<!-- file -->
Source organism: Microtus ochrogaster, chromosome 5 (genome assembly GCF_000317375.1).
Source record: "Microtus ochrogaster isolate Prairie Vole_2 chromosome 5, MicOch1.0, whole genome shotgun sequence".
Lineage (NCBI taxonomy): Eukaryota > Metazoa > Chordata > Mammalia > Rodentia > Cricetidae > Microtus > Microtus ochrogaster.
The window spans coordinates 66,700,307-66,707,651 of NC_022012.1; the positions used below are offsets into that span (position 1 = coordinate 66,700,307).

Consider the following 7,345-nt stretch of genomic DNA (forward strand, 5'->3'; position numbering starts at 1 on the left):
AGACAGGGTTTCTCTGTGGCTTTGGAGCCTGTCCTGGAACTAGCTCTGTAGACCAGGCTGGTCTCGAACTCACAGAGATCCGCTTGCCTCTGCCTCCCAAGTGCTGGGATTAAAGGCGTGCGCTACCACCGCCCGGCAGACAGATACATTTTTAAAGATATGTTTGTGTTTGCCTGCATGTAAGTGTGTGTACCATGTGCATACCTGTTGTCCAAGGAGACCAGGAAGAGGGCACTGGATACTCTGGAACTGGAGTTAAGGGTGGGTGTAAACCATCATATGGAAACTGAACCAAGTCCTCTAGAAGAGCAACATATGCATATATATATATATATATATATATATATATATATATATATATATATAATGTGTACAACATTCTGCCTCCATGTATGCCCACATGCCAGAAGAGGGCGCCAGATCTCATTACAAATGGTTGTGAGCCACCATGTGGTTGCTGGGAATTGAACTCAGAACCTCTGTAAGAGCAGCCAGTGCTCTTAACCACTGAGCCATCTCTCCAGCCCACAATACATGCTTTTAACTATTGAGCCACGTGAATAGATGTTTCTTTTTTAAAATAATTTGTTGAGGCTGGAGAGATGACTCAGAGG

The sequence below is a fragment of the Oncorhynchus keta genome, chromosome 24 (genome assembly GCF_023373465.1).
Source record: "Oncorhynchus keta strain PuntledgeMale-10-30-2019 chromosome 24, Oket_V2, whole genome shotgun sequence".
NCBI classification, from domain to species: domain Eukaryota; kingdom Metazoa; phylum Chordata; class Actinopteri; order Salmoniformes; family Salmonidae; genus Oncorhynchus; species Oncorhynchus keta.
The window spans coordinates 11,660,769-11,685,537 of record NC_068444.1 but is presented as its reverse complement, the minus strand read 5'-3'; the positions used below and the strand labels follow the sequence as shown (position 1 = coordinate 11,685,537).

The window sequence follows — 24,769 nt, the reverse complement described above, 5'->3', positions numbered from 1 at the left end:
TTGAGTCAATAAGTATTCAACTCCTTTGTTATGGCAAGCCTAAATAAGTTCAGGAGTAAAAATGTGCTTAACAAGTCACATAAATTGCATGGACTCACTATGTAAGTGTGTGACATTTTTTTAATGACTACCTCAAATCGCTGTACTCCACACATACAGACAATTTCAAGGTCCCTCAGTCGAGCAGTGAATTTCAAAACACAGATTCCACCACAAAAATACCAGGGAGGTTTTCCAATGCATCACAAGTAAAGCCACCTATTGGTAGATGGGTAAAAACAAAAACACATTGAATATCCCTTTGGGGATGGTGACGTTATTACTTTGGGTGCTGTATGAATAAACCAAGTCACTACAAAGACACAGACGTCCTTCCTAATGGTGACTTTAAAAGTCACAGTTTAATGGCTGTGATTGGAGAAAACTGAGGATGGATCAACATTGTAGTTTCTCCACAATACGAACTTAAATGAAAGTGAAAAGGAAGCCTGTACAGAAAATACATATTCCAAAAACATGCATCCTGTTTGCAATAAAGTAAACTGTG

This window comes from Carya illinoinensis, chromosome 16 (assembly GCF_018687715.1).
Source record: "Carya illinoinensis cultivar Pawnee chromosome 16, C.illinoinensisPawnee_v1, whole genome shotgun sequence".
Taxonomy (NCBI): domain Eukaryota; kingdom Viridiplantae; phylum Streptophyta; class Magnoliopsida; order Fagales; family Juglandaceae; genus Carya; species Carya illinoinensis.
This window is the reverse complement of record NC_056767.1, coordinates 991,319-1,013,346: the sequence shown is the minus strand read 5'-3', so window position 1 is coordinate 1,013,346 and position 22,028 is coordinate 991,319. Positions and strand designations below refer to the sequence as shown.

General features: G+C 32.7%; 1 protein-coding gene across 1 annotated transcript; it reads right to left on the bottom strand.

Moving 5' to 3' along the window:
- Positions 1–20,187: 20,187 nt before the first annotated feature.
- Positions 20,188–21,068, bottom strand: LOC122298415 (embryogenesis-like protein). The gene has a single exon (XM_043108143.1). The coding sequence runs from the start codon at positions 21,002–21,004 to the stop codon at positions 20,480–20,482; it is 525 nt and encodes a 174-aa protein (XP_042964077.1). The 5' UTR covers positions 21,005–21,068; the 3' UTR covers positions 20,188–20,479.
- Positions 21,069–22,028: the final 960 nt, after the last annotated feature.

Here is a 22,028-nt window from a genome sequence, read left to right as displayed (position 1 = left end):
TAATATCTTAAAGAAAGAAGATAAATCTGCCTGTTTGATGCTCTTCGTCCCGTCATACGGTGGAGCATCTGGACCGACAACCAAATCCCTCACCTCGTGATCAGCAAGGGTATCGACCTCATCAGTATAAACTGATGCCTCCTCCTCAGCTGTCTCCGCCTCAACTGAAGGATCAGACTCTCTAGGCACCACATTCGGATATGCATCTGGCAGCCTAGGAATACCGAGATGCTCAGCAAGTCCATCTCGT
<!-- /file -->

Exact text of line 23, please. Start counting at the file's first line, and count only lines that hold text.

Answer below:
TAATATCTTAAAGAAAGAAGATAAATCTGCCTGTTTGATGCTCTTCGTCCCGTCATACGGTGGAGCATCTGGACCGACAACCAAATCCCTCACCTCGTGATCAGCAAGGGTATCGACCTCATCAGTATAAACTGATGCCTCCTCCTCAGCTGTCTCCGCCTCAACTGAAGGATCAGACTCTCTAGGCACCACATTCGGATATGCATCTGGCAGCCTAGGAATACCGAGATGCTCAGCAAGTCCATCTCGT